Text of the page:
Newswise — AMES, Iowa – Karen Kedrowski, director of Iowa State University’s Catt Center for Women and Politics, says Iowa must justify its first-in-the-nation status every four years and the delay in results won’t help.  

“Detractors assert that Iowa is too old, too rural, too white and too agricultural to play such a crucial role in the presidential nomination process. Now they can point to this debacle as another reason Iowa should not go first: Iowa is simply in over its head.”

Kedrowski says Iowa’s influence historically has come from the momentum caucus winners receive from positive media attention, fundraising, endorsements and more.

“The winner or winners of the Iowa caucuses, whether by achieving a plurality of votes or by beating expectations, will not enjoy the same boost. Instead, their momentum will be diluted by this controversy and their names will always have an asterisk next to them, indicating that there was some controversy attached.”

Dave Peterson, professor of political science, says the delays may be a sign of what’s to come in November.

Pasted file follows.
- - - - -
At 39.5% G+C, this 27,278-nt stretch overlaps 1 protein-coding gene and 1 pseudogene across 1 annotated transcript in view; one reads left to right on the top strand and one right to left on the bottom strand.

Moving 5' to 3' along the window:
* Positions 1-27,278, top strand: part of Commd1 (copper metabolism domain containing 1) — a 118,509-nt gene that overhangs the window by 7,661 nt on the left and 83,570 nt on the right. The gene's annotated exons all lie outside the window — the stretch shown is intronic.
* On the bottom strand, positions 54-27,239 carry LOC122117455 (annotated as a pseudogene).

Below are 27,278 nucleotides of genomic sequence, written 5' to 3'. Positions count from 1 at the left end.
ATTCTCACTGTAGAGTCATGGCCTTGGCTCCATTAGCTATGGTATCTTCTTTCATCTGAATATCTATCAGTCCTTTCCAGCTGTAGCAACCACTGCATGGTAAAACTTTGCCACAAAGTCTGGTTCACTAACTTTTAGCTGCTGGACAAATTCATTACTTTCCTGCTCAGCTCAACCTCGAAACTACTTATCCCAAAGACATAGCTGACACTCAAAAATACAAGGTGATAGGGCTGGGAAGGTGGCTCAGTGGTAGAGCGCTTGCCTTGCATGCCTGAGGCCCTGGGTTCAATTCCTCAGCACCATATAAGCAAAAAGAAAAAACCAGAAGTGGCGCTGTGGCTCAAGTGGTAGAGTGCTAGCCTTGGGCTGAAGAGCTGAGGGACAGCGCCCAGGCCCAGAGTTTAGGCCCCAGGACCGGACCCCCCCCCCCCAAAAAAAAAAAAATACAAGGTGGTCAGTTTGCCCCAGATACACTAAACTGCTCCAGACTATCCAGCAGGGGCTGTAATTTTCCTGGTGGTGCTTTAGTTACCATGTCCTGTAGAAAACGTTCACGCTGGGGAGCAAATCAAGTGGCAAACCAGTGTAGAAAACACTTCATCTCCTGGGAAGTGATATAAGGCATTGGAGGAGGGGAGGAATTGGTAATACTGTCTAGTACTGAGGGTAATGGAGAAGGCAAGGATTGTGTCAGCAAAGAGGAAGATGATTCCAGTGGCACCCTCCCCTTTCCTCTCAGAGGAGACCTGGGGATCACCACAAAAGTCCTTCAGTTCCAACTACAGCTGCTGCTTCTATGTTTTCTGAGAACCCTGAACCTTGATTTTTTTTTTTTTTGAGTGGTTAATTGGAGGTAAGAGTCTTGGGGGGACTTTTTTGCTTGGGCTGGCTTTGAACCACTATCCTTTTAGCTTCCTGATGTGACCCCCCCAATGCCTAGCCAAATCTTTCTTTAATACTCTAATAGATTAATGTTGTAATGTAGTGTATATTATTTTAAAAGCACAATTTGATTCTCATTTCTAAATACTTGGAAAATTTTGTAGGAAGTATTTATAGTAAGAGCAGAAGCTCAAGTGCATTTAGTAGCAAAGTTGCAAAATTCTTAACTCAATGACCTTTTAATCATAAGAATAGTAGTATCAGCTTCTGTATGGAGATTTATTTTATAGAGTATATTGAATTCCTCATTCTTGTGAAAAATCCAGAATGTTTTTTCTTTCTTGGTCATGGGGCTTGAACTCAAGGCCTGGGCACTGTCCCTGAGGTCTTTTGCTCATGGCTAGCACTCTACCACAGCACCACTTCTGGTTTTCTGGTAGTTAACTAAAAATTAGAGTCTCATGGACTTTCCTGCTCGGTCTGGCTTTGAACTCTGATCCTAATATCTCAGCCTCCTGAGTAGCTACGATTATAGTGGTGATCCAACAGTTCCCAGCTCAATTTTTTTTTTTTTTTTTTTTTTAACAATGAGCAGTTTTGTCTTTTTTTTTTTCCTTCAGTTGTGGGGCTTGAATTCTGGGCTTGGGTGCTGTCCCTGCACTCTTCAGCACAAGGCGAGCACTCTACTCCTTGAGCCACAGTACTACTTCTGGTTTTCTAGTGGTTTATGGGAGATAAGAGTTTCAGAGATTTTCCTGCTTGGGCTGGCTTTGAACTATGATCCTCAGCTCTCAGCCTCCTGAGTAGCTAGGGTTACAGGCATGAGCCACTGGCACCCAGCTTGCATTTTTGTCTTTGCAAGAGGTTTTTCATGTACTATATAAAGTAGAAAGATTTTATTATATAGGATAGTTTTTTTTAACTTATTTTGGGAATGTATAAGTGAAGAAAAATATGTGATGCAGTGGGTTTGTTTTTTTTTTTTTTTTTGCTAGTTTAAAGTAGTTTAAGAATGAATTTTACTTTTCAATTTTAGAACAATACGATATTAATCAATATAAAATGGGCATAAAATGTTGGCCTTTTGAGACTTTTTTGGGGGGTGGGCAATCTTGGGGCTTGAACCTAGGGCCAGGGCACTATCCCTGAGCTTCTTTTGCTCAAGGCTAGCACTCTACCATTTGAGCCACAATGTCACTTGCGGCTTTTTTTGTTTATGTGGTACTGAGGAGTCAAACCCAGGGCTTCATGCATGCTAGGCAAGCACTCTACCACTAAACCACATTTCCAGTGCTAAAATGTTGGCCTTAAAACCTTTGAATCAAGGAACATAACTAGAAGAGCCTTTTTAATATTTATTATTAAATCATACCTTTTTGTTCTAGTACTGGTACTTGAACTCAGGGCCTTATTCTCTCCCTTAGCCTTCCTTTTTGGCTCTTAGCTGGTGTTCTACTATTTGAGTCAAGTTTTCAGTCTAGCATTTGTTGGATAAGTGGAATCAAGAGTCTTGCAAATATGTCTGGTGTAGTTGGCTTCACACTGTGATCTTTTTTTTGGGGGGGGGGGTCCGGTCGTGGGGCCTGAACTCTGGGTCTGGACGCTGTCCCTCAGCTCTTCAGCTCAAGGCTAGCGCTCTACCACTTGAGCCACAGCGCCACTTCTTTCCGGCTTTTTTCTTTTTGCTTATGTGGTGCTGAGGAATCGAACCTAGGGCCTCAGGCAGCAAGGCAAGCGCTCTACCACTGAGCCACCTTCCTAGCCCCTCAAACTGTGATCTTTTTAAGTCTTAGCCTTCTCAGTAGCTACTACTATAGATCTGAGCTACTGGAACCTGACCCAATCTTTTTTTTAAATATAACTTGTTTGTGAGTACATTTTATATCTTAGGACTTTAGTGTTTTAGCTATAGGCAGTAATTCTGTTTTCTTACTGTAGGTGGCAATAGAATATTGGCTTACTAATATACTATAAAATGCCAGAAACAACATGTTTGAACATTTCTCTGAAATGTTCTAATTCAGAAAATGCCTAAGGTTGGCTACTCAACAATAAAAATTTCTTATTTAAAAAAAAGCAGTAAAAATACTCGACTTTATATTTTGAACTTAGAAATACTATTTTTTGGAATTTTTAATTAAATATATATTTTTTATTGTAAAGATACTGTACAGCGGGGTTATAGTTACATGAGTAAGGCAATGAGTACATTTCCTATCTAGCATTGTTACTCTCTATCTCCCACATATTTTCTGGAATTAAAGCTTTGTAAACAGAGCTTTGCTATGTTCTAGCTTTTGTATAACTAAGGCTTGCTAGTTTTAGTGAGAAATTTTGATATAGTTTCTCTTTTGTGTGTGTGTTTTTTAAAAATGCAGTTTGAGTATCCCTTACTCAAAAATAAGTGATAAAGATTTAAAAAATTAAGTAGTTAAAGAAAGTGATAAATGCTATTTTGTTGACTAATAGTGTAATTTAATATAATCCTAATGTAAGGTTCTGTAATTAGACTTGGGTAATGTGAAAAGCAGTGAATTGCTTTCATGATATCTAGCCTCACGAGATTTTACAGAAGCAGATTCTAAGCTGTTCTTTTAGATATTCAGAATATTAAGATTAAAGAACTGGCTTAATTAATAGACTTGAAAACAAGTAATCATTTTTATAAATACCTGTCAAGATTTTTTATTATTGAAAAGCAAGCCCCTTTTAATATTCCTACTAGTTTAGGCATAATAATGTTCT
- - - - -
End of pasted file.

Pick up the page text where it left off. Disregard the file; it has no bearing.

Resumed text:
“While there have clearly been errors, it is important to recognize they were made out of caution not malice. The Iowa Democratic Party is making a good faith effort to make sure there is an accurate count of the preferences of Iowa Democrats. Unfortunately, there is a tradeoff between accuracy and speed. The party’s commitment to transparency is the reason why it’s taking such care to not make a mistake.

“It is important for Americans to realize that we may very well be in the same position in November.  Arizona took a week to call it Senate race in 2018.  If that is the decisive state in the Electoral College, we could have a similar wait in 2020 with much higher stakes.  All of us need to go into that election expecting that we will not know the winner on election night.  The sanctity of our elections and our democracy depend on us valuing a correct count of the will of the voters more than an expediency.”

Iowa State University News Service has a broadcast studio on campus for live interviews. Please contact Dave Olson (515-294-5992, to make arrangements.